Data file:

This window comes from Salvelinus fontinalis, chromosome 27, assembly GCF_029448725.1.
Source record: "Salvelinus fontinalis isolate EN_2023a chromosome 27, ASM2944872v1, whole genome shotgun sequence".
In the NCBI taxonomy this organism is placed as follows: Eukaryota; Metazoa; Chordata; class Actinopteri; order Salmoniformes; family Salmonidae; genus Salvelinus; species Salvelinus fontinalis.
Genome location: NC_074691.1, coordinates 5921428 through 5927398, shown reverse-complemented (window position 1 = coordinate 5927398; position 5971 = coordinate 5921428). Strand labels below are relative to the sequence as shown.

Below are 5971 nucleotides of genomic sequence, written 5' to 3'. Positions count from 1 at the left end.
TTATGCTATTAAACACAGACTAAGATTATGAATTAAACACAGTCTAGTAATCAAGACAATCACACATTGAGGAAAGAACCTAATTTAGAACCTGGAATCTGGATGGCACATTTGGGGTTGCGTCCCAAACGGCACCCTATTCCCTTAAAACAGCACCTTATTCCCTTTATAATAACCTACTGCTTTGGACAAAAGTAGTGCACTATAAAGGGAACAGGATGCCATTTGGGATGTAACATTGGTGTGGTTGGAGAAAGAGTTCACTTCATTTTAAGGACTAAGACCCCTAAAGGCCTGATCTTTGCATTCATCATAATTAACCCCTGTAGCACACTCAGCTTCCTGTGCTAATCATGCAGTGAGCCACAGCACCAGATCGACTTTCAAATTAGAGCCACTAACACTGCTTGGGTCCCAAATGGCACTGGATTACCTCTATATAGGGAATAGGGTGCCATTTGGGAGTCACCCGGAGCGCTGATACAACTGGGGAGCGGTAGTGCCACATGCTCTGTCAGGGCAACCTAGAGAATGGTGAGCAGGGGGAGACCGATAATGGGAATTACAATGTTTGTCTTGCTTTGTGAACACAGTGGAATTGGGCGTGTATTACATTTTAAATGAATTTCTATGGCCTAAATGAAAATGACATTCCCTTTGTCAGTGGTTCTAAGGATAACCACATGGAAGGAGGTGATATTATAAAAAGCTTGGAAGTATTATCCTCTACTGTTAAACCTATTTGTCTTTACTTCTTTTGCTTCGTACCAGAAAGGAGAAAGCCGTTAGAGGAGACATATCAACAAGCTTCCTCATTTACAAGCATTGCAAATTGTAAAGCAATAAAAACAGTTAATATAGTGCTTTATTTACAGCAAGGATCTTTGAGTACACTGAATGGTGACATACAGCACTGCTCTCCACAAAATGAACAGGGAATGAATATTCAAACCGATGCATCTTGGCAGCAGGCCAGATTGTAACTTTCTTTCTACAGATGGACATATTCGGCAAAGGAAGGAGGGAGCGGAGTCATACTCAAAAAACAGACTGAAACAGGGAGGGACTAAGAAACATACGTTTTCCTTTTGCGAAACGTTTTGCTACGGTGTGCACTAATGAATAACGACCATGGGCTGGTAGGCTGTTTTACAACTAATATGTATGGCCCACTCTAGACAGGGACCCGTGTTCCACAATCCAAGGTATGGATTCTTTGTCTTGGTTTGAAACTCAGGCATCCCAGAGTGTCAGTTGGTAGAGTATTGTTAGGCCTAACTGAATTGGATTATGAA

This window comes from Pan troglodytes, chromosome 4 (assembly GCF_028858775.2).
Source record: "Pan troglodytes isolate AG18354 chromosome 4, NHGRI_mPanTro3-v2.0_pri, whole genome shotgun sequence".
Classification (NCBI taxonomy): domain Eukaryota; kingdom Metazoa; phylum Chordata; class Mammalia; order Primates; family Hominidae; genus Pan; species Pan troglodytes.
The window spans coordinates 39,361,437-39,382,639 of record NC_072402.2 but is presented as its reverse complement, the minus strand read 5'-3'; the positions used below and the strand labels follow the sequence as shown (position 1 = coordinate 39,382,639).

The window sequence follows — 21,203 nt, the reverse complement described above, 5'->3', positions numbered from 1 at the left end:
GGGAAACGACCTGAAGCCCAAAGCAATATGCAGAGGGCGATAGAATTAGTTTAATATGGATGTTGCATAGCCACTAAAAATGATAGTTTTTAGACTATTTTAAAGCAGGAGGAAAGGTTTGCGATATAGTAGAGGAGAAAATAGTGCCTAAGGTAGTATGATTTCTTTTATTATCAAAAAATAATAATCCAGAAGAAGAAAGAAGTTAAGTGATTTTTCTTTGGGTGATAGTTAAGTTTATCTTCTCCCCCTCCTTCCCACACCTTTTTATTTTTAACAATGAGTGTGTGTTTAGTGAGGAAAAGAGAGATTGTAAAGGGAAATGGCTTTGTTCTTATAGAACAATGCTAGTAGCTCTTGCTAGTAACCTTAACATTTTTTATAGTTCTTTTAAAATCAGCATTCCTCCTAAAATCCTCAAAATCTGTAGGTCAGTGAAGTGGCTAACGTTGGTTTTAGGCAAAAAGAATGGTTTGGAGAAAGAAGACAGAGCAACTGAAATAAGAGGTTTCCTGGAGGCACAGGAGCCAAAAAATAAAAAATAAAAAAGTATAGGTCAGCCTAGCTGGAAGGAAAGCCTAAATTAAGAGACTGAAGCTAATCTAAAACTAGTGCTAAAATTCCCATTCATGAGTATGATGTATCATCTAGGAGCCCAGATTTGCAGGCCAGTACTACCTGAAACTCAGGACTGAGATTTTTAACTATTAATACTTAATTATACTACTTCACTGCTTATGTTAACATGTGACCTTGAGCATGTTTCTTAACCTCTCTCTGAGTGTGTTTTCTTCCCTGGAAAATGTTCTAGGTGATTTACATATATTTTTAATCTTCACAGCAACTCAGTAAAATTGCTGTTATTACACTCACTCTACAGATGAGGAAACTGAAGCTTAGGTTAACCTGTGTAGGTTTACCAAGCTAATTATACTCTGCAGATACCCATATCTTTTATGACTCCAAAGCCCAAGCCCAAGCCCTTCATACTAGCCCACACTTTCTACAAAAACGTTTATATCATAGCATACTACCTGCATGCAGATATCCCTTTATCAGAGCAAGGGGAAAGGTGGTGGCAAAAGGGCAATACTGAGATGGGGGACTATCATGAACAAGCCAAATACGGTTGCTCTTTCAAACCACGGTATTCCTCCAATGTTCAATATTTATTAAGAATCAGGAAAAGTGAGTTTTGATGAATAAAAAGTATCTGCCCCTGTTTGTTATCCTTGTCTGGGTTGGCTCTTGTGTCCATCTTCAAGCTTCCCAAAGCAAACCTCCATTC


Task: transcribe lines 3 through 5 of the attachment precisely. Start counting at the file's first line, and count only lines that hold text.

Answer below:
In the NCBI taxonomy this organism is placed as follows: Eukaryota; Metazoa; Chordata; class Actinopteri; order Salmoniformes; family Salmonidae; genus Salvelinus; species Salvelinus fontinalis.
Genome location: NC_074691.1, coordinates 5921428 through 5927398, shown reverse-complemented (window position 1 = coordinate 5927398; position 5971 = coordinate 5921428). Strand labels below are relative to the sequence as shown.

Below are 5971 nucleotides of genomic sequence, written 5' to 3'. Positions count from 1 at the left end.